The small amount of rain that fell earlier this week didn’t bring any relief to the crops around the area that are suffering from the recent drought. Dan Porch, Blount County extension coordinator, said it is going to take a whole lot more precipitation to have any affect.
“It’s not like a one-inch rainfall would save it,” said Merry Gaines, district conservationist for Blount County. “It has to be a continual rain to catch up the damage that’s been done.”
Many different kinds of crops are showing signs of the lack of moisture, and according to a drought monitor released by the National Oceanic and Atmospheric Administration (NOAA), Blount County is currently classified as abnormally dry. However, many expect that to worsen to moderately or even severely dry over the next week.
As of now, corn seems to be the crop most affected by the drought.
“If you have kernels that have already aborted, that’s it,” Gaines said. “Most corn plants have one or two ears, so if that top one is already aborting kernels, your second one probably isn’t even trying to make corn, so you’ve lost the whole plant.”
Jimmy B. Miller, a veteran farmer from Snead, says this is one of the worst droughts he has experienced in his 48 years of farming.
“If we have two more weeks of these 100- degree temperatures, we won’t have any soil moisture left,” Miller said. “I tried to till a row in the garden day before yesterday and it’s just like flour.”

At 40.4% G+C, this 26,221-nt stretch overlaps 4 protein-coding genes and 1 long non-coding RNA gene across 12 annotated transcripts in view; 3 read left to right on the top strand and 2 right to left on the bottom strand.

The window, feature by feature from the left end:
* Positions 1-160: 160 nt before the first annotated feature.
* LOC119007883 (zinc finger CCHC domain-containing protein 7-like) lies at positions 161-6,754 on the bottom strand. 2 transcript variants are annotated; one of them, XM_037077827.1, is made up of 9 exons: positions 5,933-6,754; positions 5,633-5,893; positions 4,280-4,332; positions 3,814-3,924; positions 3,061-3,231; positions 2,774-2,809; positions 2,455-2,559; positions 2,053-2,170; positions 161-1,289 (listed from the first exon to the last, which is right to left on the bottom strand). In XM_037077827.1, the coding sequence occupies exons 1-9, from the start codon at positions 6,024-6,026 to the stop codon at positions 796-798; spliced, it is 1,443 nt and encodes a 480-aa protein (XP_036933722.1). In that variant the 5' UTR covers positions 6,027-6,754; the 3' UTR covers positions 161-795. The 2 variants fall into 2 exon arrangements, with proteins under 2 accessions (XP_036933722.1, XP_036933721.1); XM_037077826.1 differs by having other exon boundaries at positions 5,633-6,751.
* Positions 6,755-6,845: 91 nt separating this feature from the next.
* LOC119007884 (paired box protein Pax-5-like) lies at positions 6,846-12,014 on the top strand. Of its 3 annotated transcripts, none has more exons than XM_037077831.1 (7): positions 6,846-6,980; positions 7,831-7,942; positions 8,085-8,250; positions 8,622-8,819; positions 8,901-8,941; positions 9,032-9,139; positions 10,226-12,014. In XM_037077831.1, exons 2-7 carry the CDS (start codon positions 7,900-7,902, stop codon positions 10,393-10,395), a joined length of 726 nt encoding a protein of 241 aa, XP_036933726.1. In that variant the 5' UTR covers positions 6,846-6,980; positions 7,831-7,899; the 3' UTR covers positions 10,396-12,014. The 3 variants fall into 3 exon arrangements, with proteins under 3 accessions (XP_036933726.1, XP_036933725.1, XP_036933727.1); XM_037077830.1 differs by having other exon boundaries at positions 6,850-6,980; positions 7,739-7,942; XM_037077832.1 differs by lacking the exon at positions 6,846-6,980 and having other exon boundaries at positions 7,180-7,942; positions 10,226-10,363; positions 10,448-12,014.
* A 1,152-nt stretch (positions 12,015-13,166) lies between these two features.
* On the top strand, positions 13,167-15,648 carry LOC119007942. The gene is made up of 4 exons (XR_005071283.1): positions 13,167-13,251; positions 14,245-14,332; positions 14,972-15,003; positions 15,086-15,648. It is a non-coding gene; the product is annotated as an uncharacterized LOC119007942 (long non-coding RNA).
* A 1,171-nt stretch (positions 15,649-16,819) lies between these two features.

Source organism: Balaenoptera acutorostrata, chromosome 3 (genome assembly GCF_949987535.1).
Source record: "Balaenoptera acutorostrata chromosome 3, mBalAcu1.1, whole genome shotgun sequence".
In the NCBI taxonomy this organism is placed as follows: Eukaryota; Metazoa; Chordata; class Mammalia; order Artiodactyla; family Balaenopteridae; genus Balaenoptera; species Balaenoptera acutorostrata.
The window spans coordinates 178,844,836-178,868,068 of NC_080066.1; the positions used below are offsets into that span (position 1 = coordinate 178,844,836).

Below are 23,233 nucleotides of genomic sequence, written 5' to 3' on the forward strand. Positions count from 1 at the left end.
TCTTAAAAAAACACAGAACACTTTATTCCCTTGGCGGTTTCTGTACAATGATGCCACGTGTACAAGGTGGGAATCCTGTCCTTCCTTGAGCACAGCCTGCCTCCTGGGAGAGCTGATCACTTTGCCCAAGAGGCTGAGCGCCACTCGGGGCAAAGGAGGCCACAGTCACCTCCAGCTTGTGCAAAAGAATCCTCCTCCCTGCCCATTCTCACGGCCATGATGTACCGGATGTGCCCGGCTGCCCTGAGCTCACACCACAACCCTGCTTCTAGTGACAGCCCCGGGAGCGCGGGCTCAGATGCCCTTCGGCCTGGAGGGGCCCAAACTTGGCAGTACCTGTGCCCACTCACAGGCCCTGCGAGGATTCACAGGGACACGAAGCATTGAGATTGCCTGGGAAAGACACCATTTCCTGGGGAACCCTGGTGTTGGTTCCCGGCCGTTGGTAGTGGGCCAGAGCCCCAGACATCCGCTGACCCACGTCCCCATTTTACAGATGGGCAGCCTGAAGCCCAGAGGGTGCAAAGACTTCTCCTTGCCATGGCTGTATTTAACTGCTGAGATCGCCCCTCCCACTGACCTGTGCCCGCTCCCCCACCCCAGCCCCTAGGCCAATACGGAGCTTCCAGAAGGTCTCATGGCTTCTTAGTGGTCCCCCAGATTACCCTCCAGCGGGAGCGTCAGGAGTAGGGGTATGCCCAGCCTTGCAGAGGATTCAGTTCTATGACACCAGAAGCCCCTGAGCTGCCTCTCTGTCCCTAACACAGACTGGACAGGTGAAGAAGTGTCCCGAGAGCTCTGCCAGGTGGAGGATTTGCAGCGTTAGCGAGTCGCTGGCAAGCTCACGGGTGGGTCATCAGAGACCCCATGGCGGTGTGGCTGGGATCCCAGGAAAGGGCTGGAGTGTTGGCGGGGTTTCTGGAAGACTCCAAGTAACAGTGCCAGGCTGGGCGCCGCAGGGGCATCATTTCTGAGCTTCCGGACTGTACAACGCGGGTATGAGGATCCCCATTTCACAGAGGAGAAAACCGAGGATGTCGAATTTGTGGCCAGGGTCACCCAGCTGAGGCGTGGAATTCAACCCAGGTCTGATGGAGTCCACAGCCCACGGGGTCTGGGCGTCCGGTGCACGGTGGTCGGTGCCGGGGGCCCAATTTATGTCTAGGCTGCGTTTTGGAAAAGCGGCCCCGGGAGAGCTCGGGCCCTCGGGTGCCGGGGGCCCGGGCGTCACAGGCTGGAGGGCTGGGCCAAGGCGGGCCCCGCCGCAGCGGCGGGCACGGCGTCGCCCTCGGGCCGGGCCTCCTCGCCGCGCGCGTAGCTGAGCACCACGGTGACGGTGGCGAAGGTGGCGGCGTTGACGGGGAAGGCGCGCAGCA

Miller runs Miller Farms with his nephew, Lance Miller. They farm cotton, peanuts, soybeans, and corn on approximately 1000 acres in Blount and Marshall Counties. Just as Gaines said, Miller’s main concern is his corn, and he believes 30 to 40 percent, if not more, is already hurt.
“If it started raining today, the corn crop would still be short,” he said.
Contrary to the dim outlook of the corn, his other three crops still have potential to do well. Miller says throughout the years he has just learned to live with it, and he won’t change any part of his farming process.
“We’ll go on through with our program like nothing is happening,” he said. “You can’t just chop off doing things because of dry weather because when it rains you want to still be protecting it. We’ll just have to hope and pray that it rains in time.”
Gaines said farmers have already put a lot of money into their crops this year by buying such things as seed, pest control, and fertilizer and now with the drought affecting their yield, the cost will ultimately continue to go up on down the line to the buyer.
“When the yield is low, supply is low and the prices increase,” Gaines said. “The high grain prices affect the livestock and the poultry operations, so it’s affecting everybody. Droughts and other events, like diseases and pests, generally increase the risk of farming, and the general public thinks that if corn is $7 a bushel the farmer is getting rich. In reality, because of a drought or some weather event the supply is not there, so even though the price is high, they don’t have as much to sell.”
Gaines said if a significant amount of rain doesn’t fall soon, farmers could lose their crop, yet Miller, who does admit he is worried, isn’t giving up. In 1995, he lost a good amount of money, but then had a plentiful crop in 1996 and was able to pay his debt off.
“That’s just the life of the farmer,” he said.